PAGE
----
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Appl Microbiol Biotechnol. 2006 Jul;71(3):265-75. Epub 2006 Apr 11.

Riboflavin analogs and inhibitors of riboflavin biosynthesis.

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  • 1Institute for Technical Microbiology, Mannheim University of Applied Sciences, Germany.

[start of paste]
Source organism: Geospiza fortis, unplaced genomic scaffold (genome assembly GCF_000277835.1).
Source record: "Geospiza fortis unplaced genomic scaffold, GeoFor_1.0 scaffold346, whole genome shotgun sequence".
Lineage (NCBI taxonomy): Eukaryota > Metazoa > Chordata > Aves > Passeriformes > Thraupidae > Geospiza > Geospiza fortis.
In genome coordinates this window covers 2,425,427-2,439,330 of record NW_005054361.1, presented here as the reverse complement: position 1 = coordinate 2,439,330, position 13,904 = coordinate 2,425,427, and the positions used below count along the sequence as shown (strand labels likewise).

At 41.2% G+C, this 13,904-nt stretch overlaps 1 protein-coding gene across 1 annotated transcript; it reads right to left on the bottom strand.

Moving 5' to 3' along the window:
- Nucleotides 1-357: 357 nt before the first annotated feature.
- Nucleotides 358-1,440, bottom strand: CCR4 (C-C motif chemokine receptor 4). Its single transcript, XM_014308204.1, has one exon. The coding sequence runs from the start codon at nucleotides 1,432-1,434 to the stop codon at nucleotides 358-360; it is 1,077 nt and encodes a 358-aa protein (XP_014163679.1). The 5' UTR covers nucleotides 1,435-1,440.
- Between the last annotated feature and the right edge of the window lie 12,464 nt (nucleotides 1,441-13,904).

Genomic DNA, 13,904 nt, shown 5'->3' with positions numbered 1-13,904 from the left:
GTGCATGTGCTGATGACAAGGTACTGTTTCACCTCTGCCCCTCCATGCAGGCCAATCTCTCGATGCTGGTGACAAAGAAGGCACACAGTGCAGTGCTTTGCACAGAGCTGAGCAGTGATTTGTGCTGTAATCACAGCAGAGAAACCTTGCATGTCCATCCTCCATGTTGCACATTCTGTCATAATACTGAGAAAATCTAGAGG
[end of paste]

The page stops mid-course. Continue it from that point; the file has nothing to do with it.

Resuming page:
Flavins are active components of many enzymes. In most cases, riboflavin (vitamin B(2)) as a coenzyme represents the catalytic part of the holoenzyme. Riboflavin is an amphiphatic molecule and allows a large variety of different interactions with the enzyme itself and also with the substrate. A great number of active riboflavin analogs can readily be synthesized by chemical methods and, thus, a large number of possible inhibitors for many different enzyme targets is conceivable. As mammalian and especially human biochemistry depends on flavins as well, the target of the inhibiting flavin analog has to be carefully selected to avoid unwanted effects. In addition to flavoproteins, enzymes, which are involved in the biosynthesis of flavins, are possible targets for anti-infectives. Only a few flavin analogs or inhibitors of flavin biosynthesis have been subjected to detailed studies to evaluate their biological activity. Nevertheless, flavin analogs certainly have the potential to serve as basic structures for the development of novel anti-infectives and it is possible that, in the future, the urgent need for new molecules to fight multiresistant microorganisms will be met.

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